The UN Human Rights Council (UNHRC) has questioned the legitimacy and ethics behind so-called ‘killer robots’ – fully autonomous lethal weapons that campaigners say can go out of control.
The robots are being developed by the US, Israel and the UK and are programmed to operate on their own while on the battlefield – unlike drones, which need human commands to attack targets.
They have been severely criticised by the UNHRC in a report, in which author Christof Heyns says that the problematic question is whether the machines can be programmed to comply “with the requirements of international humanitarian law and the standards protecting life under international human rights law”.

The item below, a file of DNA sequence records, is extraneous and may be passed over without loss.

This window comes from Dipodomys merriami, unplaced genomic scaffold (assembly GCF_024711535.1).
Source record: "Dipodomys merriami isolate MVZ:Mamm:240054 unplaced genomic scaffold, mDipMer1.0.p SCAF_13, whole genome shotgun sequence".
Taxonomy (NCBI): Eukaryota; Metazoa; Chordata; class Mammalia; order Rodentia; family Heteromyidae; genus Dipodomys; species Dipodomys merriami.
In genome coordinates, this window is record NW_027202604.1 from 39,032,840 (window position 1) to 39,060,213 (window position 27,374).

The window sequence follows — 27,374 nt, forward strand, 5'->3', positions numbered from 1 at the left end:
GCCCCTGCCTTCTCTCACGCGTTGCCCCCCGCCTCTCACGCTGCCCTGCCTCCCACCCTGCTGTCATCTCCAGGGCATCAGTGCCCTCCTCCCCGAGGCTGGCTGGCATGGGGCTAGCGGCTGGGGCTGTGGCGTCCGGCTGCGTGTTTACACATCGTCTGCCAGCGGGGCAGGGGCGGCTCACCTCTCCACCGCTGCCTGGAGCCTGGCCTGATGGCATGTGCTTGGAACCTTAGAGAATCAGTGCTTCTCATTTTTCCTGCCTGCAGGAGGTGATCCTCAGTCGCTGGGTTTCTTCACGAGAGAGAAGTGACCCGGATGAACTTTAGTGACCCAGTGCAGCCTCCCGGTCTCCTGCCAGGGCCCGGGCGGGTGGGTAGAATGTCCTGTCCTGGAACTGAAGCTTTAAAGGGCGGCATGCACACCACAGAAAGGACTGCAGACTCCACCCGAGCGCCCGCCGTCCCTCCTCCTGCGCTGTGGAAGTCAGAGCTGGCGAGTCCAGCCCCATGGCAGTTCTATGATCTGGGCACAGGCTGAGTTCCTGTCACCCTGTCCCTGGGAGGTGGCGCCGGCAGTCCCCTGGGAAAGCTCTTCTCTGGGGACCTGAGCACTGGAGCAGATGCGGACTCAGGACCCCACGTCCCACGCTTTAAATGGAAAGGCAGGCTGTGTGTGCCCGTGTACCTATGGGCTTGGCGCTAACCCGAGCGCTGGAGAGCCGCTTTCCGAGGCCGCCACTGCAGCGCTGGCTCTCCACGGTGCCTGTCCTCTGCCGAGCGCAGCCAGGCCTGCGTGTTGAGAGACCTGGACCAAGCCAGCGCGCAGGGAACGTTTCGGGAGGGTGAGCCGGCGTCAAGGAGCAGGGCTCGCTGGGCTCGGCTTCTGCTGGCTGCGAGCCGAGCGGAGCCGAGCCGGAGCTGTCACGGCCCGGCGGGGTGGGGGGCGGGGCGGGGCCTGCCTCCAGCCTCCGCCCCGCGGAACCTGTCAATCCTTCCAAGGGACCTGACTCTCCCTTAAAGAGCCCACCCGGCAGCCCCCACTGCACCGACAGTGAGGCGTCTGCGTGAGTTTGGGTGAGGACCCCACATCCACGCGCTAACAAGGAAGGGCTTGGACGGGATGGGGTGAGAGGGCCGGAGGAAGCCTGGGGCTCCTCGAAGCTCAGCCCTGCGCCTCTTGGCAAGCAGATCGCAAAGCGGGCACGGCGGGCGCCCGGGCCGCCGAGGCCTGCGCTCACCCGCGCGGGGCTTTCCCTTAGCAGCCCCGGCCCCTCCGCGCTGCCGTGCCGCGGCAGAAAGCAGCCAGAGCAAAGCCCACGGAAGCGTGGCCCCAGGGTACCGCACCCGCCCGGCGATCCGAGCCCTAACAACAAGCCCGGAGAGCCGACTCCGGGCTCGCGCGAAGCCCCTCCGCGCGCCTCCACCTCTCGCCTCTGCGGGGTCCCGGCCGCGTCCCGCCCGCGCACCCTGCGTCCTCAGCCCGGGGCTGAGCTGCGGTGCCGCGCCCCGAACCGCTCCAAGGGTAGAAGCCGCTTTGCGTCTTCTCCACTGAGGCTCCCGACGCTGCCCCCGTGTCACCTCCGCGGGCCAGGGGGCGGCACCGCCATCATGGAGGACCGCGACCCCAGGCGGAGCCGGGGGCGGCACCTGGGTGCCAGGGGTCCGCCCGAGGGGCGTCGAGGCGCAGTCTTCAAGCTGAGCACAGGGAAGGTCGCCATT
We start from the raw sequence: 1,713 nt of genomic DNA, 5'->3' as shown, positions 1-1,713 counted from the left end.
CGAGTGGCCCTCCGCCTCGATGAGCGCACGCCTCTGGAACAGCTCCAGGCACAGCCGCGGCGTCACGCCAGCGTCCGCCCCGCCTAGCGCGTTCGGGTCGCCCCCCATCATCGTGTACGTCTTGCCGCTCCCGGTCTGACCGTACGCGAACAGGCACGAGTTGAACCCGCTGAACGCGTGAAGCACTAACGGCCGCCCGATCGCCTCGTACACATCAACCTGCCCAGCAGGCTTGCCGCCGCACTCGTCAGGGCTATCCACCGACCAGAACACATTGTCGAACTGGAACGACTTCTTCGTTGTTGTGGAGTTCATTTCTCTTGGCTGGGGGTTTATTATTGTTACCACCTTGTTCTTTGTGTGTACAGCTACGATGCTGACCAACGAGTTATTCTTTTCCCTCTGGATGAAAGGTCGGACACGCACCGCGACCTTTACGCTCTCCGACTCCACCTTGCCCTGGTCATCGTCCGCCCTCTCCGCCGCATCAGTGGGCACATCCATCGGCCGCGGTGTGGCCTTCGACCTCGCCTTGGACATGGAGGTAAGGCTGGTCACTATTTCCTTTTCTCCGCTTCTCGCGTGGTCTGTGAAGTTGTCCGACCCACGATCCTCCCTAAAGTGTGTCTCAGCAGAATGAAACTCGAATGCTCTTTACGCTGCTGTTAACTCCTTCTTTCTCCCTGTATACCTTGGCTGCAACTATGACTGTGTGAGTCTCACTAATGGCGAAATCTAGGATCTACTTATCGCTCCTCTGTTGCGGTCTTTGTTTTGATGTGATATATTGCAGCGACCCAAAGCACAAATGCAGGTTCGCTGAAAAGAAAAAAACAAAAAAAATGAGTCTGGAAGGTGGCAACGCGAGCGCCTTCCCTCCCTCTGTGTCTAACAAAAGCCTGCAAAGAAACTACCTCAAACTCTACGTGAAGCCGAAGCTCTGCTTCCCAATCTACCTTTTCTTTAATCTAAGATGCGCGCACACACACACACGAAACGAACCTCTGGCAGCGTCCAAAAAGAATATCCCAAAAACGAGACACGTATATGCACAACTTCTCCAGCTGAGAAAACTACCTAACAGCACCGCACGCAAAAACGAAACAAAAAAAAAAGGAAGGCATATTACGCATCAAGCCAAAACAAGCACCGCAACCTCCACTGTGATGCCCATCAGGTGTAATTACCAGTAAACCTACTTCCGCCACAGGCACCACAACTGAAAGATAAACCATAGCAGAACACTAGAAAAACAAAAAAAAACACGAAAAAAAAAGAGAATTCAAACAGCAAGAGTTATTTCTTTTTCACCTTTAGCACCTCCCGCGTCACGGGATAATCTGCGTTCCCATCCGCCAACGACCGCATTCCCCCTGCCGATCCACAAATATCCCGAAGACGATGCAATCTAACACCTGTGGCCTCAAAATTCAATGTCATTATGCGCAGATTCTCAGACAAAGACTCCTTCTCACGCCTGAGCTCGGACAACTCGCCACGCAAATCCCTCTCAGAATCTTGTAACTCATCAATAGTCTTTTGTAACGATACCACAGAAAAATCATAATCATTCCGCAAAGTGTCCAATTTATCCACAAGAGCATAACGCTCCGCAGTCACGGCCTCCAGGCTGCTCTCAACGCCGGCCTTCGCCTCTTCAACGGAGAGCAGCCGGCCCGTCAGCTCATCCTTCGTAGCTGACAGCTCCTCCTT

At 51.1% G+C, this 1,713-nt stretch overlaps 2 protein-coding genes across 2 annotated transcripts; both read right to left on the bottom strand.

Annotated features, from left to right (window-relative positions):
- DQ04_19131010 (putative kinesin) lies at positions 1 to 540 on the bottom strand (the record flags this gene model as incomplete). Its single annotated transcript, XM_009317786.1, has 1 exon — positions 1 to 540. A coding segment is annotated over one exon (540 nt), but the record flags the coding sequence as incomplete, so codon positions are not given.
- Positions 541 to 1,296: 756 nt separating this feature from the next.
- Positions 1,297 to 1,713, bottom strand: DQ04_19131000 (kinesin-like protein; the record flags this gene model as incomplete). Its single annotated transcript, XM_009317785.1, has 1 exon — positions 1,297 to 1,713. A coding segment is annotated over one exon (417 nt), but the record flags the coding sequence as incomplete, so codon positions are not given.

He added, “Beyond this, their deployment may be unacceptable because no adequate system of legal accountability can be devised, and because robots should not have the power of life and death over human beings”.
The matter was discussed this week at a UN human rights convention in Geneva, Switzerland, before which leading human rights groups called for an end to the development of the robots.
“The UN report makes it abundantly clear that we need to put the brakes on fully autonomous weapons, or civilians will pay the price in the future”, said Steve Goose, arms director at Human Rights Watch.
“The US and every other country should endorse and carry out the UN call to stop any plans for killer robots in their tracks.”
Meanwhile Peter Asaro, founding member of the Campaign to Stop Killer Robots said, “To avoid future harm, states must take action now to stop the creation of weapons that would choose and fire on targets on their own without meaningful human supervision or control”.
Supporters of the weapons say the robots would reduce the number of soldiers killed on the battlefield, but opponents note that there is no guarantee that they will effectively avoid civilians.